"Pick up a newspaper. Pick up a magazine. The radio. Local news. Television is just one of the mediums that tend to gravitate toward the world of crime," says Craig Erwich, Fox's executive vice president of programming. "People have an interest in it, whether it's wondering what makes people do it to wondering about their own safety. There's probably something very primal about it."
Yet the high interest in crime TV contradicts the national violent-crime rate, which has dropped by more than 50 percent since the early 1970s and is at its lowest point since the FBI started keeping track.
"But fear is up," says Michael Wright, TNT's senior vice president of original programming. "It seems as if we live in a more dangerous world. Terrorism especially is such an unformed, unknowable, inaccessible sort of fear. It's not like I imagine it might have been in a different era, when you feared a break-in or a robbery."
Blame the media. Never has there been so much crime and terror reporting, from accounts on the Internet and the 24-hour cable-news networks to such reality-based shows as "Cops" and "America's Most Wanted" to "Amber Alerts."
"We want certainty, and crime shows give us certainty with bad guys getting caught," says Dr. Neal Baer, executive producer of "Law & amp; Order: Special Victims Unit."
But the medical doctor-turned-writer also believes the procedurals phenomenon has peaked. "Things get used and used and used, and then they become clich & eacute;s. I think that's where we're headed," he says. "I would predict not many crime shows will do well next season."
Of course, crime dramas aren't new, having been a TV staple for decades. "Dragnet," the '50s and '60s show that fathered the procedural, started on radio in 1949.
The 1960s and '70s were an especially fertile period for crime dramas. Take 1977, when the three-network universe offered "Kojak," "Police Woman," "Charlie's Angels," "Baretta," "Hawaii Five-O," "Barnaby Jones," "CHiPs," "Switch," "Rockford Files," "Starsky and Hutch" and "Quincy, M.E.," the "CSI" of its day.
"It goes back to 'Perry Mason' and 'Mannix' and 'Cannon,'" NBC's Frank says.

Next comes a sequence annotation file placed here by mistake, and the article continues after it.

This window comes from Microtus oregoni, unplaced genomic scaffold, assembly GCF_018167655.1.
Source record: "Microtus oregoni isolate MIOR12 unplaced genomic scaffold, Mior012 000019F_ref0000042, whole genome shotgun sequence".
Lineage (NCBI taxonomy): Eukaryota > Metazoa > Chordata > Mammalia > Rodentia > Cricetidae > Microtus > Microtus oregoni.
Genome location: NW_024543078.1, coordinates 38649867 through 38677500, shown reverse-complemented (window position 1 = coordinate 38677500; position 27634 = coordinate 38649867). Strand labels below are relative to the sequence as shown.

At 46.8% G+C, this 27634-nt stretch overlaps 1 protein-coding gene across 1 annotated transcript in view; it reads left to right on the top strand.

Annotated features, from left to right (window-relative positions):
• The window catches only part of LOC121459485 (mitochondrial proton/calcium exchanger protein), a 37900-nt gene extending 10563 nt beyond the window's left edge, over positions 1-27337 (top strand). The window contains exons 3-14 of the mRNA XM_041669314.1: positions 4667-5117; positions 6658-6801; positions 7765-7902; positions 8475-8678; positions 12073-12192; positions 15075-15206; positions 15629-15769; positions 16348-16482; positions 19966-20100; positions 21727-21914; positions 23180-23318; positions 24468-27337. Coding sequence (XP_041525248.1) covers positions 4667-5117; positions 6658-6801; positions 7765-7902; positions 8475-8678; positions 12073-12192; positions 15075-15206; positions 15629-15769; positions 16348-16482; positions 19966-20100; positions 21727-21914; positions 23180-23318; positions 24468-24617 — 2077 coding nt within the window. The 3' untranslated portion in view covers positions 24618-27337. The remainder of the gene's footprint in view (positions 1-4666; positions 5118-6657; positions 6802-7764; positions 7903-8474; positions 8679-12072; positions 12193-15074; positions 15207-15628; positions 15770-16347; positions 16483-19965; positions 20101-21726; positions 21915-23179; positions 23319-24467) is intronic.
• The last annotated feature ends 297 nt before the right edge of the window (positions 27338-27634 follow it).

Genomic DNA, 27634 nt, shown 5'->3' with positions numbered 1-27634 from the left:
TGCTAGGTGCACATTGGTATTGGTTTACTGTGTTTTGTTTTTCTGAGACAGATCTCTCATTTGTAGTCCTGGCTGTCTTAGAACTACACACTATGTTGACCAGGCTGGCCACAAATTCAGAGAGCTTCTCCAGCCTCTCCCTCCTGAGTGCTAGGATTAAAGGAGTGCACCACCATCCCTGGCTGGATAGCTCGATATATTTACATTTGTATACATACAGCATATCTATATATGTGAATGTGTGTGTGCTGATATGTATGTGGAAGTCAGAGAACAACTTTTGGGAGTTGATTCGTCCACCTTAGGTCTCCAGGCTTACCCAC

Still, there was no era with the nearly dozen hours of procedurals that will air this fall. What has also changed is their nature and style, taking cues mainly from viscous-heavy "CSI." A rerun last week, for instance, dealt with death by high heel to the jugular, sex by torture and pierced genitalia, all in an hour.
"These crime shows, I will not watch them," says Rachel Weingarten, president of a New York marketing firm that nonetheless has helped promote procedurals. "I don't find mass murder to be entertaining, even if it's just a TV show."
She recalls a promotion her GTK Marketing Group put together for a crime show she declines to name. "The network kept telling us to get grosser, to the extent of putting body bags on the street."
Still, Weingarten realizes there's a curiosity factor for viewers. Most procedurals have to be watched closely because they're so thickly plotted, even if some plots are hokum passing for science. "Viewers are more sophisticated," she says. "People want to understand. People research their own medical conditions. People research crime. We are definitely more educated consumers and viewers."
For example, the "Law & amp; Orders" are as straightforwardly melodramatic, almost quaint, as the "CSIs" are graphic and wry. Others, like "The Closer," are more character-driven. "Bones," one of the more interesting new fall entries, takes off from "CSI" but adds a reluctant heroine and skepticism toward microscopic evidence.
For viewers, procedurals offer comfort or escapism, a fun way to spend an hour without worrying about next week because the episodes tend to be self-contained. And the networks like them because they repeat well and are more lucrative in syndication than serialized dramas.
Weingarten thinks the procedurals are the ultimate escape from real worries. "We're unsure about the economy. Maybe we can't afford a house. Things are pretty scary abroad. We have terrorism," she says. "Maybe these shows scare us in a good way, and we don't have to deal with that other stuff."